I Need a Vacation
I wish Mauna Lani Bay would stop sending me those email equivalents of Homer’s sirens – first a photo of sunset from the beach and followed by one of empty hammocks swinging in the breeze with the Pacific Ocean in the background. Enough already.
I know I need a vacation. I always need a vacation. I’m wired to get away. I have Getaway DNA and have had it all my life. Travel is enticing enough without my favorite places sending me seducing photos wishing I was there.
So, to satisfy the wanderlust and not break the budget, I’m headed instead to New Mexico next month on Southwest. My airfare by today’s standards is okay but would have been skyway robbery 10 years ago. Still, it gets me to Albuquerque. I get to visit with my Dad, my brother, my sister-in-law, my neice and nephew and their amazing kids. I even get to go see the incredible Jane Monheit in concert.
But, alas, it does mean flying Southwest.
Fly the Komen Express…No Thanks!
There’s probably the same fare on American, but seriously. Fly American? Flying bankrupt airlines is a bit like investing with Bernie Madoff. Who needs the surly employees, mechanical problems and delayed flights? And, besides, I might end up on one of those planes painted with the pink Komen ribbon. I’m brainwashed enough without flying on the Komen Express. Who knows, the right-wing vibes from that paint job might having me watching Fox News or listening to Rush Limbaugh when I get home. Nope.
Not that flying Southwest is a travel treasure. Well, the flying part isn’t that bad assuming you can embrace the whole cattle car gestalt. Actually, I’ve started to pay the extra 10 bucks for early boarding. The alternative is sitting at my computer exactly 24 hours ahead of my flight time in order to click “check in” precisely at the right moment – and still ending up with something like the B44 boarding position, which on most Southwest flights virtually guarantees you a middle seat.
I’m convinced that middle seats are a perverse punishment for my sins. The cramped feeling of the aisle seats on Southwest is bad enough. So, would it kill them to buy a software program to assign the freaking seats in advance? It’s cool that they are have funny announcements and this laid-back ‘tude, but I’d settle for just a little less cool in exchange for an advanced seat assignment.
Cut the Cool, Okay?
IMHO, “cool” and “travel” just don’t belong together. Like the first time I walked into the W hotel in NYC. The thumping bass beat, the mood lighting, the sight of people hanging out swaying with this hip vibe that wasn’t irritating the first few times you saw it – all that cool would have been just fine if the desk clerks had been even fake nice or the rooms remotely big enough to fall down in without hitting a wall. I asked the front desk once if my room was perhaps a converted broom closet.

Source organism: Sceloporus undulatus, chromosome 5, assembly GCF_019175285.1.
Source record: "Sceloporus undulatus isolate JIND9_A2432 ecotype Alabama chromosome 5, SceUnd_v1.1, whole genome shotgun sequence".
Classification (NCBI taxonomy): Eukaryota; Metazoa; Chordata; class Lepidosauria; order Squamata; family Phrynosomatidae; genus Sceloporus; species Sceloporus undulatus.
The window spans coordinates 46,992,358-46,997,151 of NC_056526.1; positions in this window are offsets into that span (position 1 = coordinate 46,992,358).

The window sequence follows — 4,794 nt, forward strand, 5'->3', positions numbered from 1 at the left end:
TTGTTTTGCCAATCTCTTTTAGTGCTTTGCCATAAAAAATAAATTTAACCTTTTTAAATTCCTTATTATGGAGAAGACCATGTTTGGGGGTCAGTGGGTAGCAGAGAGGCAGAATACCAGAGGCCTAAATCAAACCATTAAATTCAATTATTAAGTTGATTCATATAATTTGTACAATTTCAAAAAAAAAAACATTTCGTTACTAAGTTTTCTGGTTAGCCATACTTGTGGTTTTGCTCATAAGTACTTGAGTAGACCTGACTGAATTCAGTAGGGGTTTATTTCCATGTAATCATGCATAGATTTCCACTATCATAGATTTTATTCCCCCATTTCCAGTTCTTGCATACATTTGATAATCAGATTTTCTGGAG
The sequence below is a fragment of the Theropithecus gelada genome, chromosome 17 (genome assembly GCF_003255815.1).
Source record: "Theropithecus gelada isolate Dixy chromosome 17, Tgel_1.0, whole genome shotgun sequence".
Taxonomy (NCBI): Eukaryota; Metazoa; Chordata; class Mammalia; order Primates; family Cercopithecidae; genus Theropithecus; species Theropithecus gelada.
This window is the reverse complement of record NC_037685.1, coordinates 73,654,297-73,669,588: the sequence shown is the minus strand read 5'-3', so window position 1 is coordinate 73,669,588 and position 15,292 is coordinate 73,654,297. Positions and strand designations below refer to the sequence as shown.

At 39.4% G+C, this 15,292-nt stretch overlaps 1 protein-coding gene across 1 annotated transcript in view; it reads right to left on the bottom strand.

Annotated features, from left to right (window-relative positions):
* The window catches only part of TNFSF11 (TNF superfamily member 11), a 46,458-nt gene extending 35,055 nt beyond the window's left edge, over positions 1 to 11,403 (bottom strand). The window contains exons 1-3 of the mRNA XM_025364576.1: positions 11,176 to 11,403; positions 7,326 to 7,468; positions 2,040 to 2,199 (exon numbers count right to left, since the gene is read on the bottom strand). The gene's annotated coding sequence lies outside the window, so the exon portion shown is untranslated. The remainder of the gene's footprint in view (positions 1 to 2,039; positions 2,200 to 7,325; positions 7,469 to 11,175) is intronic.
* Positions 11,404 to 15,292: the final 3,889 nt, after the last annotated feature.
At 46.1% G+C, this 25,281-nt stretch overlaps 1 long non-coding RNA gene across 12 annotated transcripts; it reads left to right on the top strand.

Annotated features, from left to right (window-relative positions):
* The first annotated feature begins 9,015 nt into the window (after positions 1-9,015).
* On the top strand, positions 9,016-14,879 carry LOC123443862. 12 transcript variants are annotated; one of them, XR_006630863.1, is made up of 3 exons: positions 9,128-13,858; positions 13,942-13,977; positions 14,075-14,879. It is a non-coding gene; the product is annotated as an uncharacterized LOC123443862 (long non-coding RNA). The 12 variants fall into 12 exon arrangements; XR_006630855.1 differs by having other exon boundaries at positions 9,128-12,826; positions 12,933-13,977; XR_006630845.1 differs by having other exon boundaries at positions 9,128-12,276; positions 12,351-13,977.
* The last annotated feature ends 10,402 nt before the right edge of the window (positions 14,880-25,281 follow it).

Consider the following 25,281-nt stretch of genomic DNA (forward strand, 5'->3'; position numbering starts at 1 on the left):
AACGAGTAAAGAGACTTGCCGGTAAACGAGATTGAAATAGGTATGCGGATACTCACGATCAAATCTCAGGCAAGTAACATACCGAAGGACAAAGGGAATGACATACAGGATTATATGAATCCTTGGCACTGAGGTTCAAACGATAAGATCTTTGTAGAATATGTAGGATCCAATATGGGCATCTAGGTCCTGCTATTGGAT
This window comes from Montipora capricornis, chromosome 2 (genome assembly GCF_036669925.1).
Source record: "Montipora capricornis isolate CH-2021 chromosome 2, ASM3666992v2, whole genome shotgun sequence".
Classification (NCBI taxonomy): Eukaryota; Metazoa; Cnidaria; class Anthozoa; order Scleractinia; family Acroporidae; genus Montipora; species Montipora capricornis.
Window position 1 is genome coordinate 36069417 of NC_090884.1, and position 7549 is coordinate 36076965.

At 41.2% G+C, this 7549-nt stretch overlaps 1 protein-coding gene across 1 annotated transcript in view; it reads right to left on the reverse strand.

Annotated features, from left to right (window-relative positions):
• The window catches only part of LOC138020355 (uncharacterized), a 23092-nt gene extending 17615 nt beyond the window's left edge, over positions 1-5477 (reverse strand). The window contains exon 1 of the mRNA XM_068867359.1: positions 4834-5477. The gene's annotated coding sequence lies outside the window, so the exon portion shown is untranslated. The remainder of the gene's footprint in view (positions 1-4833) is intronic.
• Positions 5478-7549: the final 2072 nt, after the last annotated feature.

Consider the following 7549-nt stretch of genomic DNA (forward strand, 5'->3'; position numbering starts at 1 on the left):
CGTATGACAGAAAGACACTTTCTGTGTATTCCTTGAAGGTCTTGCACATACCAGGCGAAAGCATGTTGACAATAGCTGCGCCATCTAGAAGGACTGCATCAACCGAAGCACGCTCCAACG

But, the W was cool. It was the place to be seen.” I’m staying at the W” was the response you wanted to give if asked. They finally built a W near Broadway that had rooms large enough to open your suitcase, though you still had to leap over it to get to the bathroom.
So, I’m planning this trip to Albuquerque for family and jazz. It’s a month away. I booked it yesterday. Today, I get an email from Southwest telling me that my trip is rapidly approaching and I need to get ready. Puh-leeze. Don’t tell me it’s rapidly approaching when the real point of the email was to sell me early boarding and rental cars and hotel rooms. Don’t get me all anxious about a two-hour flight that is a month away and only rapidly approaching in the most cryptic sense.
And, never mind that the computer system that can’t assign seats also can’t remember that I already bought early boarding. Yikes. Are those the same computers flying the plane?
Get My Hammock Ready, Please
But, I guess the reminder did serve one useful purpose. I now have one month to figure out how to divert that Southwest flight to Kona, scoot up the Kohala Coast to the Mauna Lani and climb into that empty hammock in time to watch the sunset. I can listen to Jane Monheit on my iPod and send my family a text.
My 91-year-old Dad won’t care. He’d do the same thing if he could. After all, he passed down the Getaway DNA to begin with.